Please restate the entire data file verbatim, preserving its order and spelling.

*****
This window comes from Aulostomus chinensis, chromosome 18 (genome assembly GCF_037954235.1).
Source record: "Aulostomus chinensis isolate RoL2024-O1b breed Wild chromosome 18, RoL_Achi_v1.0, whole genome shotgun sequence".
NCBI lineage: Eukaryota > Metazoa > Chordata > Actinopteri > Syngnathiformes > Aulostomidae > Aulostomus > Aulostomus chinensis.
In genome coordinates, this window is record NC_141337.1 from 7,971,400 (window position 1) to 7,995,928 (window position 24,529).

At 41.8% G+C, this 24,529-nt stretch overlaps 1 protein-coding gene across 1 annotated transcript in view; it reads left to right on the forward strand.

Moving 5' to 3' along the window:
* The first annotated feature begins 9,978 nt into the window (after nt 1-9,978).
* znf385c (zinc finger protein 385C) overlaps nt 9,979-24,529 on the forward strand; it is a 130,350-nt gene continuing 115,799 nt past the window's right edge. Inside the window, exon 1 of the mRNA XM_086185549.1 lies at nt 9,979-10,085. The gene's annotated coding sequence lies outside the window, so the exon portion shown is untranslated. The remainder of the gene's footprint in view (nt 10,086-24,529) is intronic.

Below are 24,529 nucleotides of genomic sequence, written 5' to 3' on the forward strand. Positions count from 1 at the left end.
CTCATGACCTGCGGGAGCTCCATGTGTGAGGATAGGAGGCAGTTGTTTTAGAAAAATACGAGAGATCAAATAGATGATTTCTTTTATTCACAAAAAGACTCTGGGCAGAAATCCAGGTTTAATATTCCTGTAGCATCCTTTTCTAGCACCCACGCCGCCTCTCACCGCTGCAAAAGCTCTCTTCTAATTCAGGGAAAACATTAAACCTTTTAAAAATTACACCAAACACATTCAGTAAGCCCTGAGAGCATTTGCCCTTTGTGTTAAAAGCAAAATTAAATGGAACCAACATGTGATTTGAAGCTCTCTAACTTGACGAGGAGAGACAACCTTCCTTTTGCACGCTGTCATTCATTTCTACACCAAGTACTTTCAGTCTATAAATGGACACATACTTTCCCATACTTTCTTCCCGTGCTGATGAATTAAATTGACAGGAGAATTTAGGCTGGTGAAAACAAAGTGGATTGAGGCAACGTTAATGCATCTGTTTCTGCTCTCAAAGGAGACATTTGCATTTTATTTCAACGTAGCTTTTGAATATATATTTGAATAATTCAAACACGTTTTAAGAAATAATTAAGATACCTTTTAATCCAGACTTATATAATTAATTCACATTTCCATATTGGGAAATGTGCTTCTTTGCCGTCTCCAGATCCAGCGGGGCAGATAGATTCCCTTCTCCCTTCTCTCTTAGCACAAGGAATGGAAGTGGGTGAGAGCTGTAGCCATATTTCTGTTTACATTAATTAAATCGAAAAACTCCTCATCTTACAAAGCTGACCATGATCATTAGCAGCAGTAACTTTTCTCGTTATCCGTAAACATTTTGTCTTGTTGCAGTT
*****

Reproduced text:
This window comes from Aulostomus chinensis, chromosome 18 (genome assembly GCF_037954235.1).
Source record: "Aulostomus chinensis isolate RoL2024-O1b breed Wild chromosome 18, RoL_Achi_v1.0, whole genome shotgun sequence".
NCBI lineage: Eukaryota > Metazoa > Chordata > Actinopteri > Syngnathiformes > Aulostomidae > Aulostomus > Aulostomus chinensis.
In genome coordinates, this window is record NC_141337.1 from 7,971,400 (window position 1) to 7,995,928 (window position 24,529).

At 41.8% G+C, this 24,529-nt stretch overlaps 1 protein-coding gene across 1 annotated transcript in view; it reads left to right on the forward strand.

Moving 5' to 3' along the window:
* The first annotated feature begins 9,978 nt into the window (after nt 1-9,978).
* znf385c (zinc finger protein 385C) overlaps nt 9,979-24,529 on the forward strand; it is a 130,350-nt gene continuing 115,799 nt past the window's right edge. Inside the window, exon 1 of the mRNA XM_086185549.1 lies at nt 9,979-10,085. The gene's annotated coding sequence lies outside the window, so the exon portion shown is untranslated. The remainder of the gene's footprint in view (nt 10,086-24,529) is intronic.

Below are 24,529 nucleotides of genomic sequence, written 5' to 3' on the forward strand. Positions count from 1 at the left end.
CTCATGACCTGCGGGAGCTCCATGTGTGAGGATAGGAGGCAGTTGTTTTAGAAAAATACGAGAGATCAAATAGATGATTTCTTTTATTCACAAAAAGACTCTGGGCAGAAATCCAGGTTTAATATTCCTGTAGCATCCTTTTCTAGCACCCACGCCGCCTCTCACCGCTGCAAAAGCTCTCTTCTAATTCAGGGAAAACATTAAACCTTTTAAAAATTACACCAAACACATTCAGTAAGCCCTGAGAGCATTTGCCCTTTGTGTTAAAAGCAAAATTAAATGGAACCAACATGTGATTTGAAGCTCTCTAACTTGACGAGGAGAGACAACCTTCCTTTTGCACGCTGTCATTCATTTCTACACCAAGTACTTTCAGTCTATAAATGGACACATACTTTCCCATACTTTCTTCCCGTGCTGATGAATTAAATTGACAGGAGAATTTAGGCTGGTGAAAACAAAGTGGATTGAGGCAACGTTAATGCATCTGTTTCTGCTCTCAAAGGAGACATTTGCATTTTATTTCAACGTAGCTTTTGAATATATATTTGAATAATTCAAACACGTTTTAAGAAATAATTAAGATACCTTTTAATCCAGACTTATATAATTAATTCACATTTCCATATTGGGAAATGTGCTTCTTTGCCGTCTCCAGATCCAGCGGGGCAGATAGATTCCCTTCTCCCTTCTCTCTTAGCACAAGGAATGGAAGTGGGTGAGAGCTGTAGCCATATTTCTGTTTACATTAATTAAATCGAAAAACTCCTCATCTTACAAAGCTGACCATGATCATTAGCAGCAGTAACTTTTCTCGTTATCCGTAAACATTTTGTCTTGTTGCAGTT